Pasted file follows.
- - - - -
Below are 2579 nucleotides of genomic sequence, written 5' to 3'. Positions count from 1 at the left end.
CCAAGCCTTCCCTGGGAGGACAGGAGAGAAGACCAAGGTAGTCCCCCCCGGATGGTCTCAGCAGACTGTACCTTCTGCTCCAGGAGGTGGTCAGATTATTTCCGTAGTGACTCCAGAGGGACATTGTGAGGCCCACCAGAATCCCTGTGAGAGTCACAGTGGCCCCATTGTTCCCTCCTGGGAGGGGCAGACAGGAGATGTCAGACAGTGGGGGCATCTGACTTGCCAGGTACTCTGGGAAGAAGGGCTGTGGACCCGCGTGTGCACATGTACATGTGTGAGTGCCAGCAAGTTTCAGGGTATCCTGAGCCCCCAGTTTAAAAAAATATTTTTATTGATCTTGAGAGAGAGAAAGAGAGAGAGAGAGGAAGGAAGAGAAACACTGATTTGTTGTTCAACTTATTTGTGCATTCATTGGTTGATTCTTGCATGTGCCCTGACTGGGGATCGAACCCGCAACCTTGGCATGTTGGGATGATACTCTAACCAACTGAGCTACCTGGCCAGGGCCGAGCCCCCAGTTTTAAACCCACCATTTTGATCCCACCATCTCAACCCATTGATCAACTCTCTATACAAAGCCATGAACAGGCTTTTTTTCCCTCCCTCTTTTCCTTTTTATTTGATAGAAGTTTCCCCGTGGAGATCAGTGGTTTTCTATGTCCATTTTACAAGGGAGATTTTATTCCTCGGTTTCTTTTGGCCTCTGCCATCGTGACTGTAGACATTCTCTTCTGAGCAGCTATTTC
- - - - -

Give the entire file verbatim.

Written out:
Below are 2579 nucleotides of genomic sequence, written 5' to 3'. Positions count from 1 at the left end.
CCAAGCCTTCCCTGGGAGGACAGGAGAGAAGACCAAGGTAGTCCCCCCCGGATGGTCTCAGCAGACTGTACCTTCTGCTCCAGGAGGTGGTCAGATTATTTCCGTAGTGACTCCAGAGGGACATTGTGAGGCCCACCAGAATCCCTGTGAGAGTCACAGTGGCCCCATTGTTCCCTCCTGGGAGGGGCAGACAGGAGATGTCAGACAGTGGGGGCATCTGACTTGCCAGGTACTCTGGGAAGAAGGGCTGTGGACCCGCGTGTGCACATGTACATGTGTGAGTGCCAGCAAGTTTCAGGGTATCCTGAGCCCCCAGTTTAAAAAAATATTTTTATTGATCTTGAGAGAGAGAAAGAGAGAGAGAGAGGAAGGAAGAGAAACACTGATTTGTTGTTCAACTTATTTGTGCATTCATTGGTTGATTCTTGCATGTGCCCTGACTGGGGATCGAACCCGCAACCTTGGCATGTTGGGATGATACTCTAACCAACTGAGCTACCTGGCCAGGGCCGAGCCCCCAGTTTTAAACCCACCATTTTGATCCCACCATCTCAACCCATTGATCAACTCTCTATACAAAGCCATGAACAGGCTTTTTTTCCCTCCCTCTTTTCCTTTTTATTTGATAGAAGTTTCCCCGTGGAGATCAGTGGTTTTCTATGTCCATTTTACAAGGGAGATTTTATTCCTCGGTTTCTTTTGGCCTCTGCCATCGTGACTGTAGACATTCTCTTCTGAGCAGCTATTTC